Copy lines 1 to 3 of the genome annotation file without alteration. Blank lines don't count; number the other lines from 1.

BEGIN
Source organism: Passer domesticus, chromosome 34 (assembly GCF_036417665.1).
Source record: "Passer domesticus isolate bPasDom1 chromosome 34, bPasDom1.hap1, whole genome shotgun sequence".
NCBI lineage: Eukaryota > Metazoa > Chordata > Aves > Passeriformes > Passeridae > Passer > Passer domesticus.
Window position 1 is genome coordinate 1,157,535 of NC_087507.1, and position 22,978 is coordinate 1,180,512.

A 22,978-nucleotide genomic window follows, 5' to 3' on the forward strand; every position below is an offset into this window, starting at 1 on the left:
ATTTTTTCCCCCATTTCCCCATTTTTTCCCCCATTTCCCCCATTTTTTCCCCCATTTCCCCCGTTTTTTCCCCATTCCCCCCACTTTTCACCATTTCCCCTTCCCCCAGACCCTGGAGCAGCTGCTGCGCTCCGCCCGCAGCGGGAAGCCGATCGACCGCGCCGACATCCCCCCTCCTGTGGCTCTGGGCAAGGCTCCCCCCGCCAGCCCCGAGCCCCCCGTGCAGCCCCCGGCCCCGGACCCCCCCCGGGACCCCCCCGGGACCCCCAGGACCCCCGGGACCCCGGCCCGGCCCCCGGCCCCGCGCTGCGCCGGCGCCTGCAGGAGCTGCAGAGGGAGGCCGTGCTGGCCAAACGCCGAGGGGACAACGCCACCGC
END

Source organism: Passer domesticus, chromosome 34 (assembly GCF_036417665.1).
Source record: "Passer domesticus isolate bPasDom1 chromosome 34, bPasDom1.hap1, whole genome shotgun sequence".
NCBI lineage: Eukaryota > Metazoa > Chordata > Aves > Passeriformes > Passeridae > Passer > Passer domesticus.